Ever heard of the Gold Mac index?
News Arnulf Hinkel, financial journalist – 05.06.2019
You might know the Big Mac index, created by British "The Economist" correspondent Pamela Woodall in 1987 while looking for a comparison of currencies on the basis of purchasing power parities (PPPs) in different countries that was both catchy and easy to understand, even for people unfamiliar with basic economic principles. Woodall thus based her comparison on the price of a McDonald's Big Mac in different countries, converted into US dollars.
Index calculation based on the law of price uniformity
In order to examine the PPPs of different countries and identify a possible over- or undervaluation of a single currency, economics require a so-called "perfect market", in which there are no discernible price differences for comparable, "homogeneous" goods – regardless of where these goods are purchased. In real life, of course, this might not be the case, but the Big Mac proved to be sufficiently standardised and thus suitable to give the Big Mac index practical meaning. By now, the index has been calculated for over 30 years.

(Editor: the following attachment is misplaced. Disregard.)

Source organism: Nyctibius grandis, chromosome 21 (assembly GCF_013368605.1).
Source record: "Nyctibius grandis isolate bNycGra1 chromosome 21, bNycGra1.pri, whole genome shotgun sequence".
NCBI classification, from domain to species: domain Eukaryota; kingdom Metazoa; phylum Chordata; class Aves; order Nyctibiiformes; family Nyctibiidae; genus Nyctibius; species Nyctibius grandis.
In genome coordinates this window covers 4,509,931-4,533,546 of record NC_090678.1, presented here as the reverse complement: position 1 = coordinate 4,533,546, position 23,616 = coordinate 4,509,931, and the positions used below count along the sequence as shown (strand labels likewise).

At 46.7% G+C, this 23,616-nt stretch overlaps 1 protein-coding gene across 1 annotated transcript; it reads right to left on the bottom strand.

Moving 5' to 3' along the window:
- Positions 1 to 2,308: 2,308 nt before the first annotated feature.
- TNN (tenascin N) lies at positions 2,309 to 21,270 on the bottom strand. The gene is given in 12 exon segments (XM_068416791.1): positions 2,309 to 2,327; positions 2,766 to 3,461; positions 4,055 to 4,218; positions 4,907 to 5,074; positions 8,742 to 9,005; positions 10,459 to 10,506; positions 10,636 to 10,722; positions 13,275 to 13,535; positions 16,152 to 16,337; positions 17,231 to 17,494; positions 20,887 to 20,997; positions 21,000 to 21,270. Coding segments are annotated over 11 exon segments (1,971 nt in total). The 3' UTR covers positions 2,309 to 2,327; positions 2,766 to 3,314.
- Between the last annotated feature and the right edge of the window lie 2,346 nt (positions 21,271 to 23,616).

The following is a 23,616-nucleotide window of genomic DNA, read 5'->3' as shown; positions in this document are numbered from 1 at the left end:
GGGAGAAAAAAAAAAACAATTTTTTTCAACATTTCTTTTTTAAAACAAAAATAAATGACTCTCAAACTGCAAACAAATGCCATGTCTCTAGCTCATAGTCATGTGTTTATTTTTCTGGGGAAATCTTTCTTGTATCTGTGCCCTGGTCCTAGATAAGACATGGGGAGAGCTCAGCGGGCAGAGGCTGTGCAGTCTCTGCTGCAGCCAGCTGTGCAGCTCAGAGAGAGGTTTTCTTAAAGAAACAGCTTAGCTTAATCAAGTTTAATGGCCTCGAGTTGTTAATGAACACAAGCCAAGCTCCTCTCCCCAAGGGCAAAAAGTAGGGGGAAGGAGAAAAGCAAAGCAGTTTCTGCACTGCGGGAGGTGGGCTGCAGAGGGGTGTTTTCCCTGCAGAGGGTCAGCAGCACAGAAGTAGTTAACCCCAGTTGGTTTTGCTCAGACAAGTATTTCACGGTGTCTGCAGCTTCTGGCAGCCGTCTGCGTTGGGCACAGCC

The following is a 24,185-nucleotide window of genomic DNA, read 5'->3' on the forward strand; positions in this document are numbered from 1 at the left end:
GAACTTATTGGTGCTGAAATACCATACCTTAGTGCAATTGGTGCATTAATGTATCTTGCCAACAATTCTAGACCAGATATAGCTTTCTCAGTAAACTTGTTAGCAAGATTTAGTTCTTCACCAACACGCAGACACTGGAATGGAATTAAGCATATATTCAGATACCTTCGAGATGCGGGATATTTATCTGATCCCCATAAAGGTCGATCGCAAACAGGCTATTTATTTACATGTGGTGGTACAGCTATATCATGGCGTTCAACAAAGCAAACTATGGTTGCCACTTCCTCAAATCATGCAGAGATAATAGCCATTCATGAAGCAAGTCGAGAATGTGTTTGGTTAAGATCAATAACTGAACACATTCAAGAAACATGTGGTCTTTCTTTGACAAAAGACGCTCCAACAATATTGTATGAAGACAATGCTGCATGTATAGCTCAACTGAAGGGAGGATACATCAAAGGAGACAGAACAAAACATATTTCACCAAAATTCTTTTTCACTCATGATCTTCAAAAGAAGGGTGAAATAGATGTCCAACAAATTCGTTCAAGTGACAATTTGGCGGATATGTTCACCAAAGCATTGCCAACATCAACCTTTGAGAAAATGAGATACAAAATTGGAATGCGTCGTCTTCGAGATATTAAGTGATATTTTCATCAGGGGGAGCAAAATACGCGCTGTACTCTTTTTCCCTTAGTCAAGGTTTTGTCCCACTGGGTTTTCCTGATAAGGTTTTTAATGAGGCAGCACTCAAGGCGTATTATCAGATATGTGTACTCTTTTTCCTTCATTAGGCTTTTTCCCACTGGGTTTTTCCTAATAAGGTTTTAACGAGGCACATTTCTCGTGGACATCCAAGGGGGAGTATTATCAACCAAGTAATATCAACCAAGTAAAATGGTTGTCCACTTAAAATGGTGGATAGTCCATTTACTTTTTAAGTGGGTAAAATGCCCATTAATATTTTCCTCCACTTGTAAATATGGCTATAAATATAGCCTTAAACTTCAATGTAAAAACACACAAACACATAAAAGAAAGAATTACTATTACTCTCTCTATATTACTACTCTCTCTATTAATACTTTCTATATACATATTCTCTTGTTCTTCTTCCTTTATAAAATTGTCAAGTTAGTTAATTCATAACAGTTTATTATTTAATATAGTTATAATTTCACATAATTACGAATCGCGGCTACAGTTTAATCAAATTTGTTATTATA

Gold Mac index compares purchasing power of gold and euro
Directly based on the Big Mac index, the Gold Mac index has been calculated annually from 2002 to the present. Introduced by editors of the German information and comparison portal "Gold.de", the index focuses solely on the PPP of gold and the euro in relation to the Big Mac. Over time, the purchasing power of gold has fared significantly better than that of the euro: In April 2002, 4.11 Big Macs could be purchased with one gram of gold (then worth €10.98); by January 2019, at 8.95 Big Macs, the purchasing power of gold had more than doubled. In the same period, the purchasing power of the euro "dropped" from 4.11 to 2.70 Big Macs. However, the creators of the Gold Mac index point out that their index – created merely as a graphic intellectual game – completely ignores various scientific uncertainties, and that naturally the annual calculation has only a very limited informative value when it comes to gold, which is frequently exposed to a certain price volatility.